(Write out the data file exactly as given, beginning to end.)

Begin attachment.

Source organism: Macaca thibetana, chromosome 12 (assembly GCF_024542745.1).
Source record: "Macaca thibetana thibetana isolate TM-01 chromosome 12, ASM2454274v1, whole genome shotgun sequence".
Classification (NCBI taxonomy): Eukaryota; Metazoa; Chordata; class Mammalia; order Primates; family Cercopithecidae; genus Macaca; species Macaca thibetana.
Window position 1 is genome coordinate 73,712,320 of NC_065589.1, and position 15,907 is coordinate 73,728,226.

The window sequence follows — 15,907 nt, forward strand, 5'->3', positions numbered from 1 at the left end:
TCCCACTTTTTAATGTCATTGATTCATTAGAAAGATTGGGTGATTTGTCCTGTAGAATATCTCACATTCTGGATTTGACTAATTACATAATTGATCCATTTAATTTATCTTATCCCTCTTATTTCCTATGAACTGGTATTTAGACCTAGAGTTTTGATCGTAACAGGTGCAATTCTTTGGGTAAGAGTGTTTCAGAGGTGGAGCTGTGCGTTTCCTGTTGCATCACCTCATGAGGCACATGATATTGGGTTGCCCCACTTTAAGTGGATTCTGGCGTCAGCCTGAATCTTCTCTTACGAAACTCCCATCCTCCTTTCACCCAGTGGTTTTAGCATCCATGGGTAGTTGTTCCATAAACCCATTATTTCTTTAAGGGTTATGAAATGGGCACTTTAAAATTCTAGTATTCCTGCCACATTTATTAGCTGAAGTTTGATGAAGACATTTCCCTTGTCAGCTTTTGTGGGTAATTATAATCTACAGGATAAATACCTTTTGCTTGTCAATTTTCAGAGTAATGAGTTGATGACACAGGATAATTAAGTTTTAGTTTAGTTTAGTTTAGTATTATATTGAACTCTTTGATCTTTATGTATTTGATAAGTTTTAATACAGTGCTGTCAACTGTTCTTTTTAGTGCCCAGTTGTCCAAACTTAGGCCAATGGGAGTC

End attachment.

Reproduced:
Source organism: Macaca thibetana, chromosome 12 (assembly GCF_024542745.1).
Source record: "Macaca thibetana thibetana isolate TM-01 chromosome 12, ASM2454274v1, whole genome shotgun sequence".
Classification (NCBI taxonomy): Eukaryota; Metazoa; Chordata; class Mammalia; order Primates; family Cercopithecidae; genus Macaca; species Macaca thibetana.
Window position 1 is genome coordinate 73,712,320 of NC_065589.1, and position 15,907 is coordinate 73,728,226.

The window sequence follows — 15,907 nt, forward strand, 5'->3', positions numbered from 1 at the left end:
TCCCACTTTTTAATGTCATTGATTCATTAGAAAGATTGGGTGATTTGTCCTGTAGAATATCTCACATTCTGGATTTGACTAATTACATAATTGATCCATTTAATTTATCTTATCCCTCTTATTTCCTATGAACTGGTATTTAGACCTAGAGTTTTGATCGTAACAGGTGCAATTCTTTGGGTAAGAGTGTTTCAGAGGTGGAGCTGTGCGTTTCCTGTTGCATCACCTCATGAGGCACATGATATTGGGTTGCCCCACTTTAAGTGGATTCTGGCGTCAGCCTGAATCTTCTCTTACGAAACTCCCATCCTCCTTTCACCCAGTGGTTTTAGCATCCATGGGTAGTTGTTCCATAAACCCATTATTTCTTTAAGGGTTATGAAATGGGCACTTTAAAATTCTAGTATTCCTGCCACATTTATTAGCTGAAGTTTGATGAAGACATTTCCCTTGTCAGCTTTTGTGGGTAATTATAATCTACAGGATAAATACCTTTTGCTTGTCAATTTTCAGAGTAATGAGTTGATGACACAGGATAATTAAGTTTTAGTTTAGTTTAGTTTAGTATTATATTGAACTCTTTGATCTTTATGTATTTGATAAGTTTTAATACAGTGCTGTCAACTGTTCTTTTTAGTGCCCAGTTGTCCAAACTTAGGCCAATGGGAGTC